Christmas Cake: Part 1

Image of cake after baking

Apparently some people make their Christmas cakes three months ahead of time. I didn’t. To paraphrase the old music hall song, I dillied and dallied, I shillied and I shallied, but I finally got around to it this week.

If that strikes fear into your heart – ‘for crying out loud’, I hear you say, ‘it’s only November’ – don’t worry. You can make this at the last minute and it will still be lovely.

I know that because cake queen Pam Corbin says so, and she should  know, it’s her recipe. For the original, variations on the theme and a guide to quantities if you want to make a smaller cake, check out her Cakes, one of the River Cottage handbooks.

I’ll be writing again closer to Christmas about marzipan and icing and ideas for decorating the cake. It’ll probably be a car crash as precision isn’t my middle name but at least I’ll know the cake at the centre of it will be good. I used a 25 cm round tin.

Fruit Cake - Part 1

  • Servings: It's humungous
  • Print

Image of baked cake

Ingredients:

Image of apple being grated

Grated apple helps keep the cake moist

375g each of currants, raisins and sultanas

250g dried apricots, chopped

200g glace cherries, rinsed of syrup, drained and (optionally) halved

Zest of 1 orange and 1 lemon

4 tbsp brandy + 4 tbsp to finish

315g plain flour

Big pinch of salt

1 1/4 tspn each of mixed spice and freshly grated nutmeg

3/4 tspn ground ginger

250g soft brown sugar (I used muscovado)

315g unsalted butter, softened

8 eggs, lightly beaten

1 1/2 tbsp golden syrup or black treacle

125 g walnuts, chopped (I used half and half walnuts and almonds)

250g cooking apple, peeled, cored and grated

Image of dried fruit

Method:

Lightly grease your cake tin and line the bottom and sides with baking parchment. Tie a double band of brown paper round the outside of the tin, 3cm deeper than the depth of the tin, to stop the outside of the cake drying out.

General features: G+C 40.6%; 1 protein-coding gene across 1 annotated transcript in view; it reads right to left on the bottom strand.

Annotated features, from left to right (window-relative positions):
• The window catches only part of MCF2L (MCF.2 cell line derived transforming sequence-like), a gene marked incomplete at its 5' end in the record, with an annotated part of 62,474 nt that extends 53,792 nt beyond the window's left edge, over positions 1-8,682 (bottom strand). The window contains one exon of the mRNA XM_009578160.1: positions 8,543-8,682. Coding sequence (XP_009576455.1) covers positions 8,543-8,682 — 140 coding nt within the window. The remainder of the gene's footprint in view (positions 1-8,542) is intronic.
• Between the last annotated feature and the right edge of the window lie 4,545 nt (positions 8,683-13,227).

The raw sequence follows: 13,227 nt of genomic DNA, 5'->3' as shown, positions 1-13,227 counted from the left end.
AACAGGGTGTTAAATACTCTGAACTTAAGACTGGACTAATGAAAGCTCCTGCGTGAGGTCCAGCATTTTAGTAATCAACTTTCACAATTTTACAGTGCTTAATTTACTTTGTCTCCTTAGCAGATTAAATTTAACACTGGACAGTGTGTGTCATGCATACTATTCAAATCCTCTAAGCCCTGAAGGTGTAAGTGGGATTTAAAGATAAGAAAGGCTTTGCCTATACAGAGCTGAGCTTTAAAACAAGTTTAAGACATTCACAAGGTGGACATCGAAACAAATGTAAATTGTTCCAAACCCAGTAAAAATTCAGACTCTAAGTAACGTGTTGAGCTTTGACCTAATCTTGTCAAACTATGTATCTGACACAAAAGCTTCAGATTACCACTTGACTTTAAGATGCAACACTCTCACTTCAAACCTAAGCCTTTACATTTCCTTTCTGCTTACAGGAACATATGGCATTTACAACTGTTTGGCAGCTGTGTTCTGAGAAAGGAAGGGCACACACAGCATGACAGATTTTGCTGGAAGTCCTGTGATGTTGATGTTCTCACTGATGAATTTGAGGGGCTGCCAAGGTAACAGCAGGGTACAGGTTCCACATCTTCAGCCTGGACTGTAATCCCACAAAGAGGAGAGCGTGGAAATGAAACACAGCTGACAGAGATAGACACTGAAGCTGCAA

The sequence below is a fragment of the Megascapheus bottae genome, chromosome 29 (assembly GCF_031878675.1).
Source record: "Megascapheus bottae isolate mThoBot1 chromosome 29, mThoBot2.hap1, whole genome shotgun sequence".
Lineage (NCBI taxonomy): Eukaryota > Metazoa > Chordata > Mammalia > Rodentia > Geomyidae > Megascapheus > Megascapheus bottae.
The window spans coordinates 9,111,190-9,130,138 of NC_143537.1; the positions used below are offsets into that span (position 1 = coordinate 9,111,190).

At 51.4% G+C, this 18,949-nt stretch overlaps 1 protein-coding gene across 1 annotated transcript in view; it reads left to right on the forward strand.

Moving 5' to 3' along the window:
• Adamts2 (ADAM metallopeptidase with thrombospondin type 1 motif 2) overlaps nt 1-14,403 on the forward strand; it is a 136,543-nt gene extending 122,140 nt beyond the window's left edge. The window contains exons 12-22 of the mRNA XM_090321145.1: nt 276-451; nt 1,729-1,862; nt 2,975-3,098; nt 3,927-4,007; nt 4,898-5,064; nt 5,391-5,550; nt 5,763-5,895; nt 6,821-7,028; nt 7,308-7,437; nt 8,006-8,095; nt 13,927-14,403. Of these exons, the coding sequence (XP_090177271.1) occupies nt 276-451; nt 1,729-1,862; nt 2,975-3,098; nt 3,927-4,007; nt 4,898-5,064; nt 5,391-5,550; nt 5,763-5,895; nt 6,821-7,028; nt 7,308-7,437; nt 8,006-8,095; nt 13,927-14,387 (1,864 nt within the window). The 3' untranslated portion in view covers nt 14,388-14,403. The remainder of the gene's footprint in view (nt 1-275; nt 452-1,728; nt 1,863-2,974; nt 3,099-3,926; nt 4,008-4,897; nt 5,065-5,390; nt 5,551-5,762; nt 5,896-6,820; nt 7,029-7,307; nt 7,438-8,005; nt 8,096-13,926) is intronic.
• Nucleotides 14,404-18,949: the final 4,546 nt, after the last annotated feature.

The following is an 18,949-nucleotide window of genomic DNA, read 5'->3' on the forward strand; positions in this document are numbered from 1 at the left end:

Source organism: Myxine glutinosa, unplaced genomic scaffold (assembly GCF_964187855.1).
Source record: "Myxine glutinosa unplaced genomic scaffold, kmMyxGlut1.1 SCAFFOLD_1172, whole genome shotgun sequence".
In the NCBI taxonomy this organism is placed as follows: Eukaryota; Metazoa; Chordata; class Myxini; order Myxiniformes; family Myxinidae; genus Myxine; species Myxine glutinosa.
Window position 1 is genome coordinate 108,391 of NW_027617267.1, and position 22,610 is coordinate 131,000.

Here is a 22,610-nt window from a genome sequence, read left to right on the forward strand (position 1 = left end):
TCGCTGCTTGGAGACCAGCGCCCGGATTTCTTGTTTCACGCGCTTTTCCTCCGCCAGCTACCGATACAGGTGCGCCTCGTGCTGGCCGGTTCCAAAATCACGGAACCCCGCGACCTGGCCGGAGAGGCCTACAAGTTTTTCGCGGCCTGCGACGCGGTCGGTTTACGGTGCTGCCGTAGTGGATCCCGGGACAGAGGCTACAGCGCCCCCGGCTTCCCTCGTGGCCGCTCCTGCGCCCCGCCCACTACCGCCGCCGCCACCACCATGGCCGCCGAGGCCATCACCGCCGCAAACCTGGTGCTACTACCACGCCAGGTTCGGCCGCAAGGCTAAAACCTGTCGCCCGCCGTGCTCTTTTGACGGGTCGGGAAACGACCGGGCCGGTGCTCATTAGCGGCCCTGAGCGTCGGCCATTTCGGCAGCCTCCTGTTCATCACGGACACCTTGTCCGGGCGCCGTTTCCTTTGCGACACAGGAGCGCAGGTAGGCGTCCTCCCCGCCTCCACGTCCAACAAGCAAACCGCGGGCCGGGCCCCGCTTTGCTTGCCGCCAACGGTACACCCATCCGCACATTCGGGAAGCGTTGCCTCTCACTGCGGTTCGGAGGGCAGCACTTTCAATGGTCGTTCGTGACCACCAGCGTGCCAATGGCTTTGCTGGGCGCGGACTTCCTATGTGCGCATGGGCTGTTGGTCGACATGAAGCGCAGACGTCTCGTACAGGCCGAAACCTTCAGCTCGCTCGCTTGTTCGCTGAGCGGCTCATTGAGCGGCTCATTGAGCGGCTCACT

Put the first seven ingredients in a bowl, mix well, cover with foil and place in a cool oven, 130C/Gas Mark 1/2, and leave for 30 minutes for the fruit to get warm and sticky. Or soak overnight.

Image of brandy poured over dried fruit

Increase the heat of the oven to 145C/Gas Mark 1-2. Sift the flour, salt, mixed spice, nutmeg and ginger into a large bowl, add the sugar and mix together well. Add the butter, three-quarters of the beaten egg and the golden syrup or treacle. Create a Jackson Pollock (not rhyming slang) if you’re feeling artistic and a bit silly.

Image of basic cake mix ingredients

Using an electric whisk (hand-held or free-standing) beat for about a minute and a half until the mixture is light and creamy. Add the remaining egg and beat for another 30 seconds.

Add the dried fruit, nuts and grated apple. Fold everything together until thoroughly mixed. Make a wish.

Image of ingredients stirred together

Spoon the mixture into the prepared tin, smoothing it out lightly with the back of the spoon. Make a small hollow in the centre of the cake to stop it rising in the centre.

Place a piece of foil, with a 4cm wide hole cut in the centre, over the cake tin. Bake in the oven for roughly two hours, then remove the foil and cook for another 1 1/2 to 2 hours, until the cake is golden and a skewer inserted into the centre comes out clean. Trickle the remaining brandy over the top of the hot cake.

Allow to cool completely before turning out. Leave the baking parchment on the cake, wrap it in greaseproof paper and place in an airtight container.

Image of cake wrapped and in tin

All wrapped up for Christmas

Although Pam doesn’t add any more brandy,  we have a time-honoured tradition in our house of Feeding the Cake. Using a darning needle or thin skewer, make small holes in the top of the cake and trickle a tablespoon of brandy over it once a week in the run-up to Christmas, re-wrapping each time until you want to decorate it.

9 thoughts on “Christmas Cake: Part 1

  1. Loving your quantifying it as simply ‘humungous’! Mother-in-law always makes us a delicious Christmas cake – I can’t hope to compete with Mummy so don’t go there (see also: strawberry jam). I look forward to seeing the finished article.

  2. Reading your post was like deja vu. My Aunt and I made a humongous Christmas pudding a few weeks ago – ostensibly to feed 25 but I’m certain it will stretch further than that. My immediate family always wakes up to a cheats boiled chocolate fruit cake for breakfast on Xmas morning. Usually made just one or two days before and simply dusted with icing sugar and decorated with chocolate coated fruit and nuts because I’m too exhausted to do any thing else.

  3. Feeding the Cake. Love it. The Wife made ours a couple of weeks ago. The cake is also fed over here though not weekly. Perhaps we should up the frequency, now that it’s nearly Christmas!

  4. Pingback: Christmas Cake Part 2 | Mrs Portly's Kitchen

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